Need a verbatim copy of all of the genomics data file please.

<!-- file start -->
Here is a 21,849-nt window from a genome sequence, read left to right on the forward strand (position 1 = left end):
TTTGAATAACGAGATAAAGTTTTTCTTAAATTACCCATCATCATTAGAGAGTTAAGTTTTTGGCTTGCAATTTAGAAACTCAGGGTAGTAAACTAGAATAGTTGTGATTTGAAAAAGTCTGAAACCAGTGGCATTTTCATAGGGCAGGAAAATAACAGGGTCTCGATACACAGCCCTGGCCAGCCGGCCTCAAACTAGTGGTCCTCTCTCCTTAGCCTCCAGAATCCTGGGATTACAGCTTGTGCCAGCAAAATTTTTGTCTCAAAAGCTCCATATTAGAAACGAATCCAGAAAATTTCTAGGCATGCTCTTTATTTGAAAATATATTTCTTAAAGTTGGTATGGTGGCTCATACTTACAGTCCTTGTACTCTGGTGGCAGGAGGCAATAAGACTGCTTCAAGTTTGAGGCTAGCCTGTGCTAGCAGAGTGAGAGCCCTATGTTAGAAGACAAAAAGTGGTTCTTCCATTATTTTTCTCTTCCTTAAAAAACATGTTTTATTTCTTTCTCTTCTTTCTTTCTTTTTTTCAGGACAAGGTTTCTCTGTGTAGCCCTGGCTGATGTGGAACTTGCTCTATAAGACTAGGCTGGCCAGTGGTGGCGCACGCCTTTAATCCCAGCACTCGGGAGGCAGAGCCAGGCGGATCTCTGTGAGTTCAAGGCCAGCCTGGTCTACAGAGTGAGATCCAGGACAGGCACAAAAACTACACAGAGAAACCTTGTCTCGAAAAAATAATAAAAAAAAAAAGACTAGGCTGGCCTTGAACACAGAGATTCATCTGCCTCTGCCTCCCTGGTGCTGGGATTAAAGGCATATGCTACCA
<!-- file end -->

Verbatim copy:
Here is a 21,849-nt window from a genome sequence, read left to right on the forward strand (position 1 = left end):
TTTGAATAACGAGATAAAGTTTTTCTTAAATTACCCATCATCATTAGAGAGTTAAGTTTTTGGCTTGCAATTTAGAAACTCAGGGTAGTAAACTAGAATAGTTGTGATTTGAAAAAGTCTGAAACCAGTGGCATTTTCATAGGGCAGGAAAATAACAGGGTCTCGATACACAGCCCTGGCCAGCCGGCCTCAAACTAGTGGTCCTCTCTCCTTAGCCTCCAGAATCCTGGGATTACAGCTTGTGCCAGCAAAATTTTTGTCTCAAAAGCTCCATATTAGAAACGAATCCAGAAAATTTCTAGGCATGCTCTTTATTTGAAAATATATTTCTTAAAGTTGGTATGGTGGCTCATACTTACAGTCCTTGTACTCTGGTGGCAGGAGGCAATAAGACTGCTTCAAGTTTGAGGCTAGCCTGTGCTAGCAGAGTGAGAGCCCTATGTTAGAAGACAAAAAGTGGTTCTTCCATTATTTTTCTCTTCCTTAAAAAACATGTTTTATTTCTTTCTCTTCTTTCTTTCTTTTTTTCAGGACAAGGTTTCTCTGTGTAGCCCTGGCTGATGTGGAACTTGCTCTATAAGACTAGGCTGGCCAGTGGTGGCGCACGCCTTTAATCCCAGCACTCGGGAGGCAGAGCCAGGCGGATCTCTGTGAGTTCAAGGCCAGCCTGGTCTACAGAGTGAGATCCAGGACAGGCACAAAAACTACACAGAGAAACCTTGTCTCGAAAAAATAATAAAAAAAAAAAGACTAGGCTGGCCTTGAACACAGAGATTCATCTGCCTCTGCCTCCCTGGTGCTGGGATTAAAGGCATATGCTACCA